Officials said they plan to kick off a "robust and equitable public engagement process" on Monday, October 11 with multiple listening sessions. The board will also solicit feedback from students, parents, school leaders, legislative representatives, community organizers and civic groups.
"The community feedback will be vital to the board in identifying the qualities and capabilities needed in a superintendent and will inform our job description. We know that the community has valuable and unique insights that can help us identify who our next superintendent should be," said Joyce Wilkerson, School District of Philadelphia Board President.
RELATED: Philadelphia School District Superintendent Dr. Hite will not renew contract at end of school year
On Tuesday, Hite formally announced that he will step down when his contract expires on August 31, 2022.
"I'll ask that you please join me in rallying together once again as a community to navigate the challenging year ahead. Let's make this last year together an amazing one for our students," he said.
Hite came to Philadelphia in June 2012 from Prince George's Public Schools, Maryland's second-largest school district, where he was also superintendent.
The School District of Philadelphia was in dire financial shape when he got there. The school district commended Hite's work, saying since his arrival Hite and his administration have doubled the number of higher-performing schools, increased graduation rates and modernized early literacy classrooms in 48 schools.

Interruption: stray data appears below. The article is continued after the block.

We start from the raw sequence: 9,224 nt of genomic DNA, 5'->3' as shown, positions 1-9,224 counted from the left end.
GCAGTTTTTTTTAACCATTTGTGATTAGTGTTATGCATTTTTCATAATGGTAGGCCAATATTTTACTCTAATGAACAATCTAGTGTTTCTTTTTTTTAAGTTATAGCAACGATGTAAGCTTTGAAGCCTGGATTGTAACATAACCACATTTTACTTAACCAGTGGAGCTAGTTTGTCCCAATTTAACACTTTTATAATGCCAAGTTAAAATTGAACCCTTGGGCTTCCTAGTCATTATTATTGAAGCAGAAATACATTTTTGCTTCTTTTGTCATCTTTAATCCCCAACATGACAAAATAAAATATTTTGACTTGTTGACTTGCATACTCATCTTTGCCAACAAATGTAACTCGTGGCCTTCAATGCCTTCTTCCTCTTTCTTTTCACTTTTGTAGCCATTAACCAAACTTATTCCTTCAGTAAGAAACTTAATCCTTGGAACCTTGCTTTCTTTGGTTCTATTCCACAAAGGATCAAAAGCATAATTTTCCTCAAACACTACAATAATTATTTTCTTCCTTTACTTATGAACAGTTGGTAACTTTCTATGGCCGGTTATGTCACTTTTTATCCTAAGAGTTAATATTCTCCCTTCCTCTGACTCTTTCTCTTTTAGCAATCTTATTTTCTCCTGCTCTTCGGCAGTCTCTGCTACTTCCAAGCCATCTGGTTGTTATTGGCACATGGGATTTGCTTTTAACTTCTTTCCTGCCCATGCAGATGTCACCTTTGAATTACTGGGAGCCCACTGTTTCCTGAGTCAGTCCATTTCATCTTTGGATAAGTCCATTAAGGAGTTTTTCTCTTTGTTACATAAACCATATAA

Mayor Jim Kenney praised Dr. Hite's handling of the myriad issues he adopted at the outset, including the reestablishment of local control for a district under state control for 17 years.
"I know he will continue to move the district forward during this year's transition," Kenney said.
But those sentiments are not shared by Councilmember Helen Gym, who said it's time for new leadership.
Gym said she has had issues with several of Dr. Hite's policies, including the closures of nearly two dozen schools when the district was in a deep financial crisis.
"I am on city council because of the start to his tenure here in the school district which was overseeing the mass closure of public schools, the loss of thousands of school staff, including hundreds of nurses and counselors," she said.
"It's part of the problem in terms of how individuals characterize things that don't happen here, in the school district, and unfortunately, are silent when we have things like to blue ribbon schools or 11 million meals that are served," Hite said in response.
Now, Hite faces another school year, now the third affected by the COVID-19 pandemic, along with a bus driver shortage, among other issues.
"We have come a long way since 2012 but there is still much more work to do. This school year will be a challenging one as we focus on keeping our schools safely open for in-person learning and helping all of our young people to heal and grow. I remain 100% committed to leading this important work in the year ahead," Hite said in a letter released to district families.
Dr. Hite is the latest big-city school superintendent to announce a departure, joining a list of superintendents leaving posts in Los Angeles, New York City and Chicago.